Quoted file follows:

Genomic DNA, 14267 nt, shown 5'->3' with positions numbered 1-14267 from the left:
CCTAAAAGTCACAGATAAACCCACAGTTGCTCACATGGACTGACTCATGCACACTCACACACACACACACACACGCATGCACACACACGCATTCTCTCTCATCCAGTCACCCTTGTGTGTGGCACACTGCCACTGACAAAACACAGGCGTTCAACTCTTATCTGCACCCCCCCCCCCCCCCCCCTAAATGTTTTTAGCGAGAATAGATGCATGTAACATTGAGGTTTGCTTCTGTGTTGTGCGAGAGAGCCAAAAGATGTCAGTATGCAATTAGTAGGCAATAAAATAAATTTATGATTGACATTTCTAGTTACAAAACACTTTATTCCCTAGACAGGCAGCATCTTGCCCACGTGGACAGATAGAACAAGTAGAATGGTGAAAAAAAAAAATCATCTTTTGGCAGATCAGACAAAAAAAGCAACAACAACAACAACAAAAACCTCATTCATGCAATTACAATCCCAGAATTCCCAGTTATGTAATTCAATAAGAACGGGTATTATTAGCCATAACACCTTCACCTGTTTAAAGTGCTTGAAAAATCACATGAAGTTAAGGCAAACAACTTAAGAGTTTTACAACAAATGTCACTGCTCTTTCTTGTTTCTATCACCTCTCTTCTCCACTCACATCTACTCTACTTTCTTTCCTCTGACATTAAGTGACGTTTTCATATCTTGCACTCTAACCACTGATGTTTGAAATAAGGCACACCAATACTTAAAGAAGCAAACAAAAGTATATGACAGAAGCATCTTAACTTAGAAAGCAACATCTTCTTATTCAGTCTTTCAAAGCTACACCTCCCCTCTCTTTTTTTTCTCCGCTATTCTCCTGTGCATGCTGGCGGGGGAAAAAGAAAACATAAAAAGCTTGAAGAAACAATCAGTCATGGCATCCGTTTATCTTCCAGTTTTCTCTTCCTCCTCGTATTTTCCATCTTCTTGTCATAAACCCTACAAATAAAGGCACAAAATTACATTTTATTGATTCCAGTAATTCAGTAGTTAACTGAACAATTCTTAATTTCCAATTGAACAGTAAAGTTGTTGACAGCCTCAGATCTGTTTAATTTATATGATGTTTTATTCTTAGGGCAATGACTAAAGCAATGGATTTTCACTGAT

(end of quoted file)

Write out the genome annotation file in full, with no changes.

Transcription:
Genomic DNA, 14267 nt, shown 5'->3' with positions numbered 1-14267 from the left:
CCTAAAAGTCACAGATAAACCCACAGTTGCTCACATGGACTGACTCATGCACACTCACACACACACACACACACGCATGCACACACACGCATTCTCTCTCATCCAGTCACCCTTGTGTGTGGCACACTGCCACTGACAAAACACAGGCGTTCAACTCTTATCTGCACCCCCCCCCCCCCCCCCCTAAATGTTTTTAGCGAGAATAGATGCATGTAACATTGAGGTTTGCTTCTGTGTTGTGCGAGAGAGCCAAAAGATGTCAGTATGCAATTAGTAGGCAATAAAATAAATTTATGATTGACATTTCTAGTTACAAAACACTTTATTCCCTAGACAGGCAGCATCTTGCCCACGTGGACAGATAGAACAAGTAGAATGGTGAAAAAAAAAAATCATCTTTTGGCAGATCAGACAAAAAAAGCAACAACAACAACAACAAAAACCTCATTCATGCAATTACAATCCCAGAATTCCCAGTTATGTAATTCAATAAGAACGGGTATTATTAGCCATAACACCTTCACCTGTTTAAAGTGCTTGAAAAATCACATGAAGTTAAGGCAAACAACTTAAGAGTTTTACAACAAATGTCACTGCTCTTTCTTGTTTCTATCACCTCTCTTCTCCACTCACATCTACTCTACTTTCTTTCCTCTGACATTAAGTGACGTTTTCATATCTTGCACTCTAACCACTGATGTTTGAAATAAGGCACACCAATACTTAAAGAAGCAAACAAAAGTATATGACAGAAGCATCTTAACTTAGAAAGCAACATCTTCTTATTCAGTCTTTCAAAGCTACACCTCCCCTCTCTTTTTTTTCTCCGCTATTCTCCTGTGCATGCTGGCGGGGGAAAAAGAAAACATAAAAAGCTTGAAGAAACAATCAGTCATGGCATCCGTTTATCTTCCAGTTTTCTCTTCCTCCTCGTATTTTCCATCTTCTTGTCATAAACCCTACAAATAAAGGCACAAAATTACATTTTATTGATTCCAGTAATTCAGTAGTTAACTGAACAATTCTTAATTTCCAATTGAACAGTAAAGTTGTTGACAGCCTCAGATCTGTTTAATTTATATGATGTTTTATTCTTAGGGCAATGACTAAAGCAATGGATTTTCACTGAT